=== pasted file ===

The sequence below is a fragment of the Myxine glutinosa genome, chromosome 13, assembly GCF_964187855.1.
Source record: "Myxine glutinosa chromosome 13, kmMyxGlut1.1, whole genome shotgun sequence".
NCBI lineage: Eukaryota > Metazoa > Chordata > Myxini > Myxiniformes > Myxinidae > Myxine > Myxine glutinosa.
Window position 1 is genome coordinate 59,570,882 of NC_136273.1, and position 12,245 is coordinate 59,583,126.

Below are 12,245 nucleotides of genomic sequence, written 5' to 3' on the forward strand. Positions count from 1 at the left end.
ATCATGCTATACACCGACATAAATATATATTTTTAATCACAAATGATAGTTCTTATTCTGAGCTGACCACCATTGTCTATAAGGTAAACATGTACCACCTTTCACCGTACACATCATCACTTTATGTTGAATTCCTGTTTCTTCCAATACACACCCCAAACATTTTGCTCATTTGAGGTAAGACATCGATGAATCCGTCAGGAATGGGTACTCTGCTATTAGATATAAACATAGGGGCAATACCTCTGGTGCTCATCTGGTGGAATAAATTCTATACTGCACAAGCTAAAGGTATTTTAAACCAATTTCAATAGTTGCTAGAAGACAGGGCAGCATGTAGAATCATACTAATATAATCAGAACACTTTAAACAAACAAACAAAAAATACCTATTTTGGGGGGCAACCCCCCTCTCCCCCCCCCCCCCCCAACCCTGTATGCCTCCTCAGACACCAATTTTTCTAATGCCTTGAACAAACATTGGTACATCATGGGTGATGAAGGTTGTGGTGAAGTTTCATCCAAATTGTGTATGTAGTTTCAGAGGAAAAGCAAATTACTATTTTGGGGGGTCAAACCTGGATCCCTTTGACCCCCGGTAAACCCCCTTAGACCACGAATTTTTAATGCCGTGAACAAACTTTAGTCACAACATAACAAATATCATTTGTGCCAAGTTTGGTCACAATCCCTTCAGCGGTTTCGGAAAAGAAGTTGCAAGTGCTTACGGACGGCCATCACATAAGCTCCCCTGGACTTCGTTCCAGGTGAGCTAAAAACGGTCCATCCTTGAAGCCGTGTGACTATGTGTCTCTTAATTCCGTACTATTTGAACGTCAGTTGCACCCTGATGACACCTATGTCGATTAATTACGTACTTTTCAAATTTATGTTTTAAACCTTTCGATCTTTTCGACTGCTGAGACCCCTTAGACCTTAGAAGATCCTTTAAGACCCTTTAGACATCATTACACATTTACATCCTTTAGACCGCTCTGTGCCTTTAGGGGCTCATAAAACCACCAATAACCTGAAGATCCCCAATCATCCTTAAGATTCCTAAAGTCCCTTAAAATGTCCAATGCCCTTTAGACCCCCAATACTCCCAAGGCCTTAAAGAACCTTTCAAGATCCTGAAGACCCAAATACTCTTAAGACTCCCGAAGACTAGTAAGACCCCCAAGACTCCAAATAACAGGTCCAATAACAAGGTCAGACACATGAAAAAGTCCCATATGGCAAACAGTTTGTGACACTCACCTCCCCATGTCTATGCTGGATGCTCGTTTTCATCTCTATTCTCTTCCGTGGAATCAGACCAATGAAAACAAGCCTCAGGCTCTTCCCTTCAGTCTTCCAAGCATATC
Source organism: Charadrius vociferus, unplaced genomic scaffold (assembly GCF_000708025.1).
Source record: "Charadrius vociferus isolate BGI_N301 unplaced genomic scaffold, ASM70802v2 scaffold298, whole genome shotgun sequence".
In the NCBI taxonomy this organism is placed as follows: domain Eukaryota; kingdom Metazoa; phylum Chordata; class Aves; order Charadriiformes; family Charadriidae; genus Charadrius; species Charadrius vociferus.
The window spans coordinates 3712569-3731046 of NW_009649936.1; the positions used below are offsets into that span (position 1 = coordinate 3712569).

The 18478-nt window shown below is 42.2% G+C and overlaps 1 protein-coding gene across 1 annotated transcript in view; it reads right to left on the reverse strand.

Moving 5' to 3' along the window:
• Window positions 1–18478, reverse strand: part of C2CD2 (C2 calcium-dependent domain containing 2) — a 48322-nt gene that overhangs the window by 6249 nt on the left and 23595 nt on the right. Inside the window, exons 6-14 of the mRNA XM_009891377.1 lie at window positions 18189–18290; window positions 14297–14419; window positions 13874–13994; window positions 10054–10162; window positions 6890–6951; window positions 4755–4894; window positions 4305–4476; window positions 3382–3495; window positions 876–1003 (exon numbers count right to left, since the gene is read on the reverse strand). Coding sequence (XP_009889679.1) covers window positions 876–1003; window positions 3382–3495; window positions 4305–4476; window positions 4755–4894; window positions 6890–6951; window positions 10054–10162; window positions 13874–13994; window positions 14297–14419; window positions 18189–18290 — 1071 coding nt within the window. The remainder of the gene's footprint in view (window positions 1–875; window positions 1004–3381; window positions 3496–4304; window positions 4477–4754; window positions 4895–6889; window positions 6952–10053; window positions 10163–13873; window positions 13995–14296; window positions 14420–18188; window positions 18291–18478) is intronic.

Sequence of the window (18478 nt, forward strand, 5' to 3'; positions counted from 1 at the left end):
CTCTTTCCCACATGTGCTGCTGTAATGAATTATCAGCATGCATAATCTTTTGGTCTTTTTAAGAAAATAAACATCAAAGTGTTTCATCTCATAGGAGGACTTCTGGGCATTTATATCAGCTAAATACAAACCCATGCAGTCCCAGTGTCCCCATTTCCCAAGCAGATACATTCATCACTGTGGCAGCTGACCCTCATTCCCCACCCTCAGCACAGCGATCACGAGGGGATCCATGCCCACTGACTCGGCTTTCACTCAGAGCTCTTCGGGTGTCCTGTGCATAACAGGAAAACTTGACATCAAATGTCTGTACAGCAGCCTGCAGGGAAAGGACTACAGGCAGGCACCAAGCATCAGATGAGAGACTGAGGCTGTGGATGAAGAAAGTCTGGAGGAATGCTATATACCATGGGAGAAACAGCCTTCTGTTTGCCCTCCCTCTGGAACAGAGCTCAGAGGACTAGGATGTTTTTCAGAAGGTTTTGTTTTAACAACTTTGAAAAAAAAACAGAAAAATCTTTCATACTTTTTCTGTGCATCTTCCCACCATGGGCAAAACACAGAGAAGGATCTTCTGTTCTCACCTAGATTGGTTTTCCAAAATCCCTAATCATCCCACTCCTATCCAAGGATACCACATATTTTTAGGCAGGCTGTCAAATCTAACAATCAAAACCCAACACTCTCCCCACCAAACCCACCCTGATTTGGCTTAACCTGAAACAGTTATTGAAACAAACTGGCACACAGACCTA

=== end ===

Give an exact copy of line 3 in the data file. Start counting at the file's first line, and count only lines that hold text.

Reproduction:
NCBI lineage: Eukaryota > Metazoa > Chordata > Myxini > Myxiniformes > Myxinidae > Myxine > Myxine glutinosa.